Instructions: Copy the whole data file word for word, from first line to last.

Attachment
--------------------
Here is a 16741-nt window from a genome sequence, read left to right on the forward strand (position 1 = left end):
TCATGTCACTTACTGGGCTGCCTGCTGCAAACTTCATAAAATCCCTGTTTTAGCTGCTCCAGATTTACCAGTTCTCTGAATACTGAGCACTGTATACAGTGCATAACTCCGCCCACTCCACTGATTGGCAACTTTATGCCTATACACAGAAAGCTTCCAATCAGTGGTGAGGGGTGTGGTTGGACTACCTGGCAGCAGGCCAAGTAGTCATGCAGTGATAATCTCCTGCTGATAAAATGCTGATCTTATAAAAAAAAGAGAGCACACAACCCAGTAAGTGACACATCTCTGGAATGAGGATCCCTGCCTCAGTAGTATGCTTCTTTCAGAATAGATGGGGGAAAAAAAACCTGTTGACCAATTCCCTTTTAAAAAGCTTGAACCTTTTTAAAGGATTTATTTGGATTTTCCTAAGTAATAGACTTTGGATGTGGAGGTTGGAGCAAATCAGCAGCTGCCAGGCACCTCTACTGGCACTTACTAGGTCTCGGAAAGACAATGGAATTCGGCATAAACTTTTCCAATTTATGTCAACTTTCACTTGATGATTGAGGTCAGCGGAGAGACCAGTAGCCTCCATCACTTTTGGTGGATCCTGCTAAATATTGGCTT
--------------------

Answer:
Here is a 16741-nt window from a genome sequence, read left to right on the forward strand (position 1 = left end):
TCATGTCACTTACTGGGCTGCCTGCTGCAAACTTCATAAAATCCCTGTTTTAGCTGCTCCAGATTTACCAGTTCTCTGAATACTGAGCACTGTATACAGTGCATAACTCCGCCCACTCCACTGATTGGCAACTTTATGCCTATACACAGAAAGCTTCCAATCAGTGGTGAGGGGTGTGGTTGGACTACCTGGCAGCAGGCCAAGTAGTCATGCAGTGATAATCTCCTGCTGATAAAATGCTGATCTTATAAAAAAAAGAGAGCACACAACCCAGTAAGTGACACATCTCTGGAATGAGGATCCCTGCCTCAGTAGTATGCTTCTTTCAGAATAGATGGGGGAAAAAAAACCTGTTGACCAATTCCCTTTTAAAAAGCTTGAACCTTTTTAAAGGATTTATTTGGATTTTCCTAAGTAATAGACTTTGGATGTGGAGGTTGGAGCAAATCAGCAGCTGCCAGGCACCTCTACTGGCACTTACTAGGTCTCGGAAAGACAATGGAATTCGGCATAAACTTTTCCAATTTATGTCAACTTTCACTTGATGATTGAGGTCAGCGGAGAGACCAGTAGCCTCCATCACTTTTGGTGGATCCTGCTAAATATTGGCTT